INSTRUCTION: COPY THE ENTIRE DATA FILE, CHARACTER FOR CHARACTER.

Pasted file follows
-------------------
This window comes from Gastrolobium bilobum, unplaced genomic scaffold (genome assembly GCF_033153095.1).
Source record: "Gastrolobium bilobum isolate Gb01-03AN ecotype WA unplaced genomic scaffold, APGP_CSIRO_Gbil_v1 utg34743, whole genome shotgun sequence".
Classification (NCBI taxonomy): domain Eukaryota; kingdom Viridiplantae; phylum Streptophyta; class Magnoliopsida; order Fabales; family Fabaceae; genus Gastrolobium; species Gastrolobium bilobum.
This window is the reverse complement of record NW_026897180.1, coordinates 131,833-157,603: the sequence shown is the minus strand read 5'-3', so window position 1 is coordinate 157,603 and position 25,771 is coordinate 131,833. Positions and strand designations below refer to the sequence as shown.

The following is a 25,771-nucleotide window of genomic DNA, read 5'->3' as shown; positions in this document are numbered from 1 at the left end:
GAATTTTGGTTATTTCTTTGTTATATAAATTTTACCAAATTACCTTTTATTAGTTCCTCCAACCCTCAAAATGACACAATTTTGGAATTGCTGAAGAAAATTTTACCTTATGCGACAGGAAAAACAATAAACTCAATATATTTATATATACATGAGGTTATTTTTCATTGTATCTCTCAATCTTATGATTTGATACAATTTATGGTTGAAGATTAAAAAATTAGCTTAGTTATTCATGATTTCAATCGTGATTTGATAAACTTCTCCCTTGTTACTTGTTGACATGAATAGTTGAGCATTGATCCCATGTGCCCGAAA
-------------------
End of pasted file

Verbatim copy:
This window comes from Gastrolobium bilobum, unplaced genomic scaffold (genome assembly GCF_033153095.1).
Source record: "Gastrolobium bilobum isolate Gb01-03AN ecotype WA unplaced genomic scaffold, APGP_CSIRO_Gbil_v1 utg34743, whole genome shotgun sequence".
Classification (NCBI taxonomy): domain Eukaryota; kingdom Viridiplantae; phylum Streptophyta; class Magnoliopsida; order Fabales; family Fabaceae; genus Gastrolobium; species Gastrolobium bilobum.
This window is the reverse complement of record NW_026897180.1, coordinates 131,833-157,603: the sequence shown is the minus strand read 5'-3', so window position 1 is coordinate 157,603 and position 25,771 is coordinate 131,833. Positions and strand designations below refer to the sequence as shown.

The following is a 25,771-nucleotide window of genomic DNA, read 5'->3' as shown; positions in this document are numbered from 1 at the left end:
GAATTTTGGTTATTTCTTTGTTATATAAATTTTACCAAATTACCTTTTATTAGTTCCTCCAACCCTCAAAATGACACAATTTTGGAATTGCTGAAGAAAATTTTACCTTATGCGACAGGAAAAACAATAAACTCAATATATTTATATATACATGAGGTTATTTTTCATTGTATCTCTCAATCTTATGATTTGATACAATTTATGGTTGAAGATTAAAAAATTAGCTTAGTTATTCATGATTTCAATCGTGATTTGATAAACTTCTCCCTTGTTACTTGTTGACATGAATAGTTGAGCATTGATCCCATGTGCCCGAAA